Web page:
Some day I’ll write a book.
People have been harping on me to write a book about hockey for years. As a writer/hockey coach, I fit into a unique niche, I suppose. Mild-mannered writer by day, tracksuited coaching crusader by knight, I guess I have a unique perspective in addition to a job allowing me to capture said perspective.
There’s a lot to watch during hockey tryouts. It’s crucial to follow the process, define what you’re looking for in projected players, and then make decisions that let you sleep at night.
It’s a lot to consider. Enough to get a headstart on the book.
Here’s a couple key things coaches would love to discover during the tryout process.
It’s going to happen.
Players are going to be hooked, slashed, and pushed around. The team is going to fall behind, sometimes by a little, sometimes by a lot. Sure, coaches are looking for speed, skill, tenacity, work ethic, and the ability to change the complexion of a game, but what about the complexion of a team?
No one places as much value on intangibles as the coach of a hockey team. Why? Because the ability to act and push forward during a challenging situation is contagious. Players who thrive on adversity transmit that determination to their teammates by some sort of hockey-style osmosis. Think about it - who among us can fight the urge to compete just a little harder when we see a teammate stare adversity in the face, and then defeat it?
The situations that demand additional energy or determination are a blank canvas for the potential of leadership. You don’t have to say anything to inspire your teammates - after all, actions speak so much louder than words.
This point is a double-edged sword. In tryouts, most coaches aren’t privy to the conversations between players. This can represent a challenge because you’re missing a valuable tool when it comes to character evaluation and assessment. It would be nice if we could learn more about an individual’s approach to hockey, to school, and to their families, but the short window we’re given to construct a team doesn’t leave a lot of room for conversations.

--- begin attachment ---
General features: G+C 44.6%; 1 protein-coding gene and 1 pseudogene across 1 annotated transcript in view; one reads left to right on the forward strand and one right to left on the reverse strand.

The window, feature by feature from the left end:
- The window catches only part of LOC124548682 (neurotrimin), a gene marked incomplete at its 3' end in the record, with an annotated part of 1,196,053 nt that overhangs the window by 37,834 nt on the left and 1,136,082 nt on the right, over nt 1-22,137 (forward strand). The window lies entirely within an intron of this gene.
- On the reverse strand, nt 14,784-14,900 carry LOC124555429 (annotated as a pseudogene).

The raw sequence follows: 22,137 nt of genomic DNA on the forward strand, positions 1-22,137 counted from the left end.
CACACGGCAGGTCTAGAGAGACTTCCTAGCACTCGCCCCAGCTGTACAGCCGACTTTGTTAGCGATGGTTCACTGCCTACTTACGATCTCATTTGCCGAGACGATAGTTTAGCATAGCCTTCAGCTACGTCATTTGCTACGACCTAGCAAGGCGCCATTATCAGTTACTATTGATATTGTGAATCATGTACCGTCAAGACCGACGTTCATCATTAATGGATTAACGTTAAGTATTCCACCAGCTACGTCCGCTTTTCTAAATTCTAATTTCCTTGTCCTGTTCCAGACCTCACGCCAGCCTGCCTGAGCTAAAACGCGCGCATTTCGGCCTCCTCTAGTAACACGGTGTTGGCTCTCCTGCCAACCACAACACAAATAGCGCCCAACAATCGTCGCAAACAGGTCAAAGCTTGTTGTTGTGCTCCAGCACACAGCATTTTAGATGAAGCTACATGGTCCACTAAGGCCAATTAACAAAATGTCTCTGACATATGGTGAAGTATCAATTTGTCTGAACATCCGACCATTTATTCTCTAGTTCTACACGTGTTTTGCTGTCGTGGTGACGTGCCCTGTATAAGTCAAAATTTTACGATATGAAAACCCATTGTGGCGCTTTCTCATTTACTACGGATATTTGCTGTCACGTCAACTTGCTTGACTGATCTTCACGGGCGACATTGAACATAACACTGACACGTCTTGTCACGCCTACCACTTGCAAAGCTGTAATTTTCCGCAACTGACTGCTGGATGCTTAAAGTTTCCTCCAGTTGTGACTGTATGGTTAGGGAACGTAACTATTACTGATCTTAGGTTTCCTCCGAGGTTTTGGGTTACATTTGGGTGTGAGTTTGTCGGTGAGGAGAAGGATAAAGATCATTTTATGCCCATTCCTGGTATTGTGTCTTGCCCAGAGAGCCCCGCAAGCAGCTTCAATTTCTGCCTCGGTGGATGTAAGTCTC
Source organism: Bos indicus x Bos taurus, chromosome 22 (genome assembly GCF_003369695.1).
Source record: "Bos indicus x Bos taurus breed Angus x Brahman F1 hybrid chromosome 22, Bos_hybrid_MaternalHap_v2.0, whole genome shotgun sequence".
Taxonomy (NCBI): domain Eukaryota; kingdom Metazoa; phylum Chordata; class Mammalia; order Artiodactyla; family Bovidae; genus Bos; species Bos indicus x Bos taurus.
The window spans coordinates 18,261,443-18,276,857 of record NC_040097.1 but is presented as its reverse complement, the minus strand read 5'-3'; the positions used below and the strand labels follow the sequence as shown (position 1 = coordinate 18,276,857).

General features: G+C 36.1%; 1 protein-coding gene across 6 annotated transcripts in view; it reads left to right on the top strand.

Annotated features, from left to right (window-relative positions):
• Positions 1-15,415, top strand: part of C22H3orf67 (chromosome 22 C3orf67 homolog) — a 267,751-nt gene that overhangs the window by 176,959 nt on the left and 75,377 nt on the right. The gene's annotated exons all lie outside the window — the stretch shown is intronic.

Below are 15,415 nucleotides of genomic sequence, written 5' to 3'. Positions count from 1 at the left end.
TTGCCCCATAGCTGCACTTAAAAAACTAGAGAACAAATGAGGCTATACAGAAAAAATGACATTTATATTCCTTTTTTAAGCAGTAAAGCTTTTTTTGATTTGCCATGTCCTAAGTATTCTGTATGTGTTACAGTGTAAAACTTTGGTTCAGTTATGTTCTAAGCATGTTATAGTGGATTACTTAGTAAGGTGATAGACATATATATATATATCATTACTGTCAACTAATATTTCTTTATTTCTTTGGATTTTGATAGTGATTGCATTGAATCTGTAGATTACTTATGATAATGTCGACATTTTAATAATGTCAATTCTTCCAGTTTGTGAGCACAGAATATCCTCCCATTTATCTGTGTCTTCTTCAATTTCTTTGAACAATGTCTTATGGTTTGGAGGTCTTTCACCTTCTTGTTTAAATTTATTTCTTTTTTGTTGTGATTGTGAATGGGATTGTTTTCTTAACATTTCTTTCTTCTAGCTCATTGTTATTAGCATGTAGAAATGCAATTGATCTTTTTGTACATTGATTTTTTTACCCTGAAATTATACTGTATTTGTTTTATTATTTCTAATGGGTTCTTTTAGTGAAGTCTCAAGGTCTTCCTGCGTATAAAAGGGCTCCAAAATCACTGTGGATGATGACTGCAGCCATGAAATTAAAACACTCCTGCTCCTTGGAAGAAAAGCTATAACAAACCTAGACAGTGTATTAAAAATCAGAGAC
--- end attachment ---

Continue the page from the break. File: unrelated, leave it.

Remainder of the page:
Which is why a player’s reactions to events on the ice are more important than ever.
Every year I build the November Dip into my season plan. The November Dip is the most challenging stretch of the year. Halloween has come and gone and it’s as though every player, parent, and coach is riding a hellacious sugar crash straight downwards into a fiery pit of angst and impatience. If the hockey season is like a commute to the office, mid November is the view of the Second Narrows Bridge from the top of Keith Road at 5pm on a Friday.
I suppose I’ve answered my own question - no, November won’t feel the same as September. Coaches, be warned: parents will find something irritating about your process in November. Players will forget their equipment. You’ll probably break a stick or worse: your whistle will die on you.
If we could see into the future during tryouts, we’d know who we could count on to lead us through the November Dip, because it’s probably the same person or persons who lead without saying much. These are the players who raise their game when adversity strikes.
Building a hockey team is about so much more than the on-ice product. A successful team is one that builds on their accomplishments every day. Every day is an opportunity to get better whether you’re at the rink, at school, or at work.
Success isn’t a destination, it’s the road on which we travel.
So who’s going to lead us?